Civil Rights Clinic students help client achieve Pa. pardon recommendation

The Civil Rights Clinic celebrated an important victory this month, more than four years after taking on a client's case. Duquesne law students started the work in 2011 when a Pittsburgh resident began to explore how to request a state pardon. This January, clinical students and their professor brought the case full circle when they accompanied the client to Harrisburg for an appearance before the Pennsylvania Board of Pardons, and later when the Board announced a positive recommendation to the governor.

Carol Ramsey first met with students when attending a "Pardon Clinic," a regular Urban League of Greater Pittsburgh program, on behalf of women she mentored. At that event Ramsey began to wonder if, with law students' help, the Civil Rights Clinic might be able to assist her as well.

Ramsey had criminal convictions stemming from her years abusing heroin as a young adult. While she had turned her life around by being drug-free for 19 years, and was employed counseling women in the early stages of recovery, Ramsey's record of retail theft and other charges continued to weigh on her. According to a spring 2012 article about the case in the student newsmagazine Juris, Ramsey's worries included the possibility of limited job and housing options as she aged due to her record.

Then 60 years old, Ramsey decided to ask for help in preparing her formal application for pardon. Assistant Clinical Professor Tracey McCants Lewis directed the law students' work on the complex application, which was completed by March 2012.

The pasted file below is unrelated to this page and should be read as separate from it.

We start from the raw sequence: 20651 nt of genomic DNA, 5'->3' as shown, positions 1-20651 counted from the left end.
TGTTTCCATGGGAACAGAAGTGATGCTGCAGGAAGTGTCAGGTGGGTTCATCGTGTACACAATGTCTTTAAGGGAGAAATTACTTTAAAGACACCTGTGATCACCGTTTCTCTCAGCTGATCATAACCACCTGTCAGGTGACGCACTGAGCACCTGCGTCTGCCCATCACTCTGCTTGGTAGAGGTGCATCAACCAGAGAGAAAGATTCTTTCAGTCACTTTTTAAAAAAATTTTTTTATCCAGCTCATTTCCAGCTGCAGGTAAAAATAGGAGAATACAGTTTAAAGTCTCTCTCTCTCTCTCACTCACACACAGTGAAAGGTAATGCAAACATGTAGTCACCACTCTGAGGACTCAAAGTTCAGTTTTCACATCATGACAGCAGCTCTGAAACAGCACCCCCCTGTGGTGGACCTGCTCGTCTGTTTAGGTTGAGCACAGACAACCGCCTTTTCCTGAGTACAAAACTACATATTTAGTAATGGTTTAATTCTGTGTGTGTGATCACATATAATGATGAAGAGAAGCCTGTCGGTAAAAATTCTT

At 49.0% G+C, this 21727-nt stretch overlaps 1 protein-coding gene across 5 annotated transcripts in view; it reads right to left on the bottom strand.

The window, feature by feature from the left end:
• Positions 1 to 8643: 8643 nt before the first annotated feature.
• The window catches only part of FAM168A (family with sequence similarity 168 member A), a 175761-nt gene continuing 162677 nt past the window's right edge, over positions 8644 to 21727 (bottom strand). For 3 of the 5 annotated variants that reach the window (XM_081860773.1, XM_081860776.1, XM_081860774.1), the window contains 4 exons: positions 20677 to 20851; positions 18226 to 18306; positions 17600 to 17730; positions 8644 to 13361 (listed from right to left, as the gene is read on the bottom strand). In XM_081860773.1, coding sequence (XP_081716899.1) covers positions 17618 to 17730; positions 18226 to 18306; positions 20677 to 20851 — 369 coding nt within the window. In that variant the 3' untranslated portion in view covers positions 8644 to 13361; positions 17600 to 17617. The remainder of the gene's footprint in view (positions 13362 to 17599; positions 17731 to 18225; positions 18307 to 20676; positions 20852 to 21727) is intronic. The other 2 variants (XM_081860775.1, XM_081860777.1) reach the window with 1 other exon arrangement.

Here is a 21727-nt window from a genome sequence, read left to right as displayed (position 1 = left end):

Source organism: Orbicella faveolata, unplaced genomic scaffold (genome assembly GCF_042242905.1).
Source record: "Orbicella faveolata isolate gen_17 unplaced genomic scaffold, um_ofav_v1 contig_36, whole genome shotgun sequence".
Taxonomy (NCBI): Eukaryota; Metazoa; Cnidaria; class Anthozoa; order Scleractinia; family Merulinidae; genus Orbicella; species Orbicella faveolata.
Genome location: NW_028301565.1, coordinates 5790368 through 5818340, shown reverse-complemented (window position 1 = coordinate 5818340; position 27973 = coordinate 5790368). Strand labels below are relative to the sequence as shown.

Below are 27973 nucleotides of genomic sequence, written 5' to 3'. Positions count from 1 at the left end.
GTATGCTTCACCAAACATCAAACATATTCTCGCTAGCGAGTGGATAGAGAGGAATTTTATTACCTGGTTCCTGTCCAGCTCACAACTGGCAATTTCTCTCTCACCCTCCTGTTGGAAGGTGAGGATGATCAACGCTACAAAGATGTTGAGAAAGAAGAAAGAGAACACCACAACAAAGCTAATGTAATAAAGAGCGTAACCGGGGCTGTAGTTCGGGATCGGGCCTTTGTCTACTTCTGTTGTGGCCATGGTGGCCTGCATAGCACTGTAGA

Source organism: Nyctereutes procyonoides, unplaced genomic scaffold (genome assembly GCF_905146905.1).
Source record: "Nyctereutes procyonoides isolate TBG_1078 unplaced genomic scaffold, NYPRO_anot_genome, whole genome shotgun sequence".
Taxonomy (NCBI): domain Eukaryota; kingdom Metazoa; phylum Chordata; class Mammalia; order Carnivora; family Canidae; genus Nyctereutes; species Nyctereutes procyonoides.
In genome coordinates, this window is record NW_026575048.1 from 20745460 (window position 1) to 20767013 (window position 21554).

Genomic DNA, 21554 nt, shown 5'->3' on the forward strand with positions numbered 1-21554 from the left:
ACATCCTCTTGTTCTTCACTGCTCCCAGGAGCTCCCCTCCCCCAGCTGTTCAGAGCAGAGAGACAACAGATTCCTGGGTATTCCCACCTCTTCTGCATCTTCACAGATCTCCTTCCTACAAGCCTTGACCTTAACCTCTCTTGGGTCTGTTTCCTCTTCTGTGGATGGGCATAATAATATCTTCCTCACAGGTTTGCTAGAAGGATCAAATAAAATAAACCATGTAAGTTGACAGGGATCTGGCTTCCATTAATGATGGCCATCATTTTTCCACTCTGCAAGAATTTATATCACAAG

Then as now, McCants Lewis serves as the supervising attorney of the Civil Rights Clinic. Each academic year she works with a new group of students in the yearlong program.

"I am so very proud of all of our students, those who began the pardon process with Ms. Ramsey more than four years ago, and those who were involved this year preparing her for the hearing," McCants Lewis said after returning to Pittsburgh with the group.

"This is the first client who moved through the lengthy application to have a public hearing, so we are pleased to be able to help her to a successful conclusion of her case."

It takes approximately three to four years for the Pennsylvania Board of Pardons to complete an investigation and review a petition. Duquesne's clinic provides assistance to clients during the entire process. Students explain the state criminal record expungement procedures and the pardon process to individuals at the Urban League's monthly Pardon Clinic, at community events, and NAACP events, and in response to phone inquiries. Students work with individuals to gather information for their applications, file petitions for expungements, and later to file formal requests for clemency.

As with the Ramsey case, Duquesne law students also help clients during the hearing phase. To prepare this client, the students formulated a series of questions most likely to be asked by the Board of Pardons, then posed them to Ramsey in mock hearings at the Tribone Center for Clinical Legal Education. The students also offered advice and feedback on the client's presentation for the Board.

With Ramsey's success, McCants Lewis hopes that potential clients will be encouraged to pursue other cases with the students' help.

"In addition to pardon applications, the clinic assists qualified residents in filing for record expungements for misdemeanors and summary offenses, and it takes on specific discrimination and civil rights cases," the professor says. Herself a Duquesne Law graduate (Class of 2000), McCants Lewis says the clinic is about assisting clients and providing hands-on legal training to students.

"Our students learn so much from each and every client they assist. From case intake to fact investigation to drafting documents and filing petitions, the experiences are endless."

Duquesne University

Founded in 1878, Duquesne is consistently ranked among the nation's top Catholic universities for its award-winning faculty and tradition of academic excellence. Duquesne, a campus of nearly 9,500 graduate and undergraduate students, has been nationally recognized for its academic programs, community service and commitment to sustainability. Follow Duquesne University on Facebook, Twitter and Instagram.